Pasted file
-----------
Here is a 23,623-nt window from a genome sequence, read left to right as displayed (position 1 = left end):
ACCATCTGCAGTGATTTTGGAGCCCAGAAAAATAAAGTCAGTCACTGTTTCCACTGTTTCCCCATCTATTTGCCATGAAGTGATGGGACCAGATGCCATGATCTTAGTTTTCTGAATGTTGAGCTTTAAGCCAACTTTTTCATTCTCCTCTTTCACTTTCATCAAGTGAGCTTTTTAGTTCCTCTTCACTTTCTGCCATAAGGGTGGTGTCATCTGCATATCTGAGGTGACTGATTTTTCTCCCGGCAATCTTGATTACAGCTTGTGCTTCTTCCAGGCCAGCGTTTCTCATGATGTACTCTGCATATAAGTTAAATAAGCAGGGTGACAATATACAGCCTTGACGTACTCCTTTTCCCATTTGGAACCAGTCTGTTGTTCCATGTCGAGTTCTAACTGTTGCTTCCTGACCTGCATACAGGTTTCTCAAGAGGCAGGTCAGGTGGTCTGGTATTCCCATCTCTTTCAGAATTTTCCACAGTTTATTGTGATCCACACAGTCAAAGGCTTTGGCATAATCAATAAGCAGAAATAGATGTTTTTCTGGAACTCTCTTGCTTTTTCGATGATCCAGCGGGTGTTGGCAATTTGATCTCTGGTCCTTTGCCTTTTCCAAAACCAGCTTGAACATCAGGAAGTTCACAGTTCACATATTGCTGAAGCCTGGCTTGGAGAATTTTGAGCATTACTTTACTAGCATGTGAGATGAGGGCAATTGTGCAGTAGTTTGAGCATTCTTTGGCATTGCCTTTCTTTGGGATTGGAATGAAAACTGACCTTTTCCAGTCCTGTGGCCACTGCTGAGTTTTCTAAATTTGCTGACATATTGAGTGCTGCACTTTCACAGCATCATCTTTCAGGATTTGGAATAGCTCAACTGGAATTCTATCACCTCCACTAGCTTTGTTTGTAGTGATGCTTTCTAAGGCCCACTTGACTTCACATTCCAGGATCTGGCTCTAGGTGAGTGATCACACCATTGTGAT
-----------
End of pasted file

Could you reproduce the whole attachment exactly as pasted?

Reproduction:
Here is a 23,623-nt window from a genome sequence, read left to right as displayed (position 1 = left end):
ACCATCTGCAGTGATTTTGGAGCCCAGAAAAATAAAGTCAGTCACTGTTTCCACTGTTTCCCCATCTATTTGCCATGAAGTGATGGGACCAGATGCCATGATCTTAGTTTTCTGAATGTTGAGCTTTAAGCCAACTTTTTCATTCTCCTCTTTCACTTTCATCAAGTGAGCTTTTTAGTTCCTCTTCACTTTCTGCCATAAGGGTGGTGTCATCTGCATATCTGAGGTGACTGATTTTTCTCCCGGCAATCTTGATTACAGCTTGTGCTTCTTCCAGGCCAGCGTTTCTCATGATGTACTCTGCATATAAGTTAAATAAGCAGGGTGACAATATACAGCCTTGACGTACTCCTTTTCCCATTTGGAACCAGTCTGTTGTTCCATGTCGAGTTCTAACTGTTGCTTCCTGACCTGCATACAGGTTTCTCAAGAGGCAGGTCAGGTGGTCTGGTATTCCCATCTCTTTCAGAATTTTCCACAGTTTATTGTGATCCACACAGTCAAAGGCTTTGGCATAATCAATAAGCAGAAATAGATGTTTTTCTGGAACTCTCTTGCTTTTTCGATGATCCAGCGGGTGTTGGCAATTTGATCTCTGGTCCTTTGCCTTTTCCAAAACCAGCTTGAACATCAGGAAGTTCACAGTTCACATATTGCTGAAGCCTGGCTTGGAGAATTTTGAGCATTACTTTACTAGCATGTGAGATGAGGGCAATTGTGCAGTAGTTTGAGCATTCTTTGGCATTGCCTTTCTTTGGGATTGGAATGAAAACTGACCTTTTCCAGTCCTGTGGCCACTGCTGAGTTTTCTAAATTTGCTGACATATTGAGTGCTGCACTTTCACAGCATCATCTTTCAGGATTTGGAATAGCTCAACTGGAATTCTATCACCTCCACTAGCTTTGTTTGTAGTGATGCTTTCTAAGGCCCACTTGACTTCACATTCCAGGATCTGGCTCTAGGTGAGTGATCACACCATTGTGAT